For the anniversary of the Friends episode “The One After the Superbowl,” the show creators told The Hollywood Reporter how they landed Julia Roberts, Jean-Claude Van Damme, and Brooke Shields as guest stars.
In crafting the episode, Friends co-creator David Crane said, “We never, over the course of doing the show, wrote for a specific guest. We came up with stories we thought were funny and put it out to our casting to find the best people. But for this episode, we couldn’t just go with a really good actor. We needed names.” And the name for Chandler’s middle school classmate-turned-love interest was Julia Roberts.
Said executive producer Kevin Bright, “Do you know the story of how we got her? Matthew [Perry] asked her to be on the show. She wrote back to him, ‘Write me a paper on quantum physics, and I’ll do it.’ My understanding is that Matthew went away and wrote a paper and faxed it to her the next day.”
Um, what? He wrote her a paper on quantum physics? Apparently, she had to make sure he and the Friends crew were really serious about her…but especially him. Roberts and Perry dated for a bit following her guest spot, a romance that started, in ultra-90s fashion, via fax machine. Said writer Alexa Junge, “There was a lot of flirting over faxing. She was giving him these questionnaires like, ‘Why should I go out with you?’ And everyone in the writers room helped him explain to her why. He could do pretty well without us, but there was no question we were on Team Matthew and trying to make it happen for him.”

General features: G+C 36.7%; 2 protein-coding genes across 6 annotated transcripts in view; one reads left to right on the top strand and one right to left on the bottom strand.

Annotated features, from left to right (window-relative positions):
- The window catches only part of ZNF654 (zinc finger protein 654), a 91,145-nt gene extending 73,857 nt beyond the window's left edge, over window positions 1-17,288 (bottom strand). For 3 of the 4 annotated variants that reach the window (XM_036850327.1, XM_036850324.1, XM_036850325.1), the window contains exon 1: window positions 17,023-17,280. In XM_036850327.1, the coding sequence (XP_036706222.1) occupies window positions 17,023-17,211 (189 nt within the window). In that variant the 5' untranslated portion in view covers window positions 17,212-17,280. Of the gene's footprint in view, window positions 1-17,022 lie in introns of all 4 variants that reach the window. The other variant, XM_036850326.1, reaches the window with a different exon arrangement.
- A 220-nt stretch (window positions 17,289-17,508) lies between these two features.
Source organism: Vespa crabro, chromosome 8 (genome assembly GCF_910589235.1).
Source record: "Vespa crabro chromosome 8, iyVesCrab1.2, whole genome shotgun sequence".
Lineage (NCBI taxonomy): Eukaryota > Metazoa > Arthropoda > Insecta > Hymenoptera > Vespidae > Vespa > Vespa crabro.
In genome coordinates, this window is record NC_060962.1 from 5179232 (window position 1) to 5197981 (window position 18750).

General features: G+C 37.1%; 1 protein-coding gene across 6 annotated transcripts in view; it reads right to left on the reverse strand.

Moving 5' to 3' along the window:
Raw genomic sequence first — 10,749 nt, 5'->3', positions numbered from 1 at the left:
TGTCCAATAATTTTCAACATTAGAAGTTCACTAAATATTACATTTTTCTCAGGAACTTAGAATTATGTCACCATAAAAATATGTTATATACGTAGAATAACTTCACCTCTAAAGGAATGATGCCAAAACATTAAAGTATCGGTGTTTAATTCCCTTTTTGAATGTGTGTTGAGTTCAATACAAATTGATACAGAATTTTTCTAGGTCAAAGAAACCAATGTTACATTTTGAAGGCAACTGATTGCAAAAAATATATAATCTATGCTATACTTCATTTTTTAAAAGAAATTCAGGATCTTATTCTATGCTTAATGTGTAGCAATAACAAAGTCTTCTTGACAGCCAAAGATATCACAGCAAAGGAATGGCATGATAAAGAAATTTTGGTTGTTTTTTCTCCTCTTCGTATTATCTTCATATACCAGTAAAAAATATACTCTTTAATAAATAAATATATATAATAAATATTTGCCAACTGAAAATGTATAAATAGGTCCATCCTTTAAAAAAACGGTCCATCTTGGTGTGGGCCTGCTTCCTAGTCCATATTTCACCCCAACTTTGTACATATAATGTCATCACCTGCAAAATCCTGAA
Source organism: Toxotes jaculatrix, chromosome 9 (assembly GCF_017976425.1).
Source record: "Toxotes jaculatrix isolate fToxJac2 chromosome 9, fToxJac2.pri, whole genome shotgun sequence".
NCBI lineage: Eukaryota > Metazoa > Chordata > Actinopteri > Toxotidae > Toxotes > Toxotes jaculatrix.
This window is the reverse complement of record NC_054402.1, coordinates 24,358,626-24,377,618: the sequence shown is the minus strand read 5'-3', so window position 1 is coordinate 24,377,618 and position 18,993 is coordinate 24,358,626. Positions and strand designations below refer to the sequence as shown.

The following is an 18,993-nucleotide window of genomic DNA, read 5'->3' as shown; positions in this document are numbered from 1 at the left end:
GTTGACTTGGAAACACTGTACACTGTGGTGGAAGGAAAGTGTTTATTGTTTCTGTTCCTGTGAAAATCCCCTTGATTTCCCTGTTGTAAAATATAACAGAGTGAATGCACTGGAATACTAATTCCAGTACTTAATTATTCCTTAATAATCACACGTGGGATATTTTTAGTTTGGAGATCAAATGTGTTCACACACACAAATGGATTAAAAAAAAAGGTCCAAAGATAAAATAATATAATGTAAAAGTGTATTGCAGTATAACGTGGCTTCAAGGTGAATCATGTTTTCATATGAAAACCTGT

This wasn’t the only time the writers’ wit would help Perry seal the deal with Roberts. Jeff Astrof, who co-wrote the first post-Super Bowl episode, recalled, “I remember standing with [Julia Roberts] on the sidelines. She kept saying, ‘Chandler’s so funny!’ And I’m like, ‘I wrote every one of those lines!’…I felt like Cyrano [de Bergerac].” Sorry, buddy. Stars date stars; writers just write.
No romantic sparks flew with any of the other guests, but there was plenty of comedic chemistry, at least with Brooke Shields. Warren Littlefield, president of NBC at the time, was apparently so impressed with Shields’s work on the show that he reached out to her team to talk about creating a sitcom for her, which would eventually become Suddenly Susan.